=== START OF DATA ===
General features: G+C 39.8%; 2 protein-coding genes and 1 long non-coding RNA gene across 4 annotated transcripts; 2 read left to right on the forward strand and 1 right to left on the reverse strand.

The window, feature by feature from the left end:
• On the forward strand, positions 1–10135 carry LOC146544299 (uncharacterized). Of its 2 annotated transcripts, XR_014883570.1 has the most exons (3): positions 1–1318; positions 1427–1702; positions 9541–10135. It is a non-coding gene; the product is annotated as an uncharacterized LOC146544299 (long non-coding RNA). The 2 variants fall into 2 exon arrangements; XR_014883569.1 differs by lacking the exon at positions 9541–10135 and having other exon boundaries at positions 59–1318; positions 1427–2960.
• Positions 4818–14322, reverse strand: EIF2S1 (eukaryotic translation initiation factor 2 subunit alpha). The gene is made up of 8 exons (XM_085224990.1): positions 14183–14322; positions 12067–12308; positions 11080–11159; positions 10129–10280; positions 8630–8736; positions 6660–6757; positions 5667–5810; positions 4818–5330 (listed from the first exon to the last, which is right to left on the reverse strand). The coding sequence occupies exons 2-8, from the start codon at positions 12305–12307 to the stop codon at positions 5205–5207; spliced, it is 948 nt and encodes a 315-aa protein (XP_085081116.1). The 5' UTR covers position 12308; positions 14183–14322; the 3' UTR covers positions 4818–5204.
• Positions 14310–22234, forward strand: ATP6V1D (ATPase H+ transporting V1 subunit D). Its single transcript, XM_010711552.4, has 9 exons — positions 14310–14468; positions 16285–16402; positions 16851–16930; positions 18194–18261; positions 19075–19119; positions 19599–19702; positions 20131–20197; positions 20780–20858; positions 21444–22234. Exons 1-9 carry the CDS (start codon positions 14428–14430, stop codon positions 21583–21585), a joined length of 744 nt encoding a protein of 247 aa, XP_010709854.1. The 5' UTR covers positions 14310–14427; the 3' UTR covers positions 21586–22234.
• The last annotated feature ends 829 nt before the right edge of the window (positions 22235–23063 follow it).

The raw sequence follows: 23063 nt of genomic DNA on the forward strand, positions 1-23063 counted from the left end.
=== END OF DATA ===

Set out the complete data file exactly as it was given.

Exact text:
General features: G+C 39.8%; 2 protein-coding genes and 1 long non-coding RNA gene across 4 annotated transcripts; 2 read left to right on the forward strand and 1 right to left on the reverse strand.

The window, feature by feature from the left end:
• On the forward strand, positions 1–10135 carry LOC146544299 (uncharacterized). Of its 2 annotated transcripts, XR_014883570.1 has the most exons (3): positions 1–1318; positions 1427–1702; positions 9541–10135. It is a non-coding gene; the product is annotated as an uncharacterized LOC146544299 (long non-coding RNA). The 2 variants fall into 2 exon arrangements; XR_014883569.1 differs by lacking the exon at positions 9541–10135 and having other exon boundaries at positions 59–1318; positions 1427–2960.
• Positions 4818–14322, reverse strand: EIF2S1 (eukaryotic translation initiation factor 2 subunit alpha). The gene is made up of 8 exons (XM_085224990.1): positions 14183–14322; positions 12067–12308; positions 11080–11159; positions 10129–10280; positions 8630–8736; positions 6660–6757; positions 5667–5810; positions 4818–5330 (listed from the first exon to the last, which is right to left on the reverse strand). The coding sequence occupies exons 2-8, from the start codon at positions 12305–12307 to the stop codon at positions 5205–5207; spliced, it is 948 nt and encodes a 315-aa protein (XP_085081116.1). The 5' UTR covers position 12308; positions 14183–14322; the 3' UTR covers positions 4818–5204.
• Positions 14310–22234, forward strand: ATP6V1D (ATPase H+ transporting V1 subunit D). Its single transcript, XM_010711552.4, has 9 exons — positions 14310–14468; positions 16285–16402; positions 16851–16930; positions 18194–18261; positions 19075–19119; positions 19599–19702; positions 20131–20197; positions 20780–20858; positions 21444–22234. Exons 1-9 carry the CDS (start codon positions 14428–14430, stop codon positions 21583–21585), a joined length of 744 nt encoding a protein of 247 aa, XP_010709854.1. The 5' UTR covers positions 14310–14427; the 3' UTR covers positions 21586–22234.
• The last annotated feature ends 829 nt before the right edge of the window (positions 22235–23063 follow it).

The raw sequence follows: 23063 nt of genomic DNA on the forward strand, positions 1-23063 counted from the left end.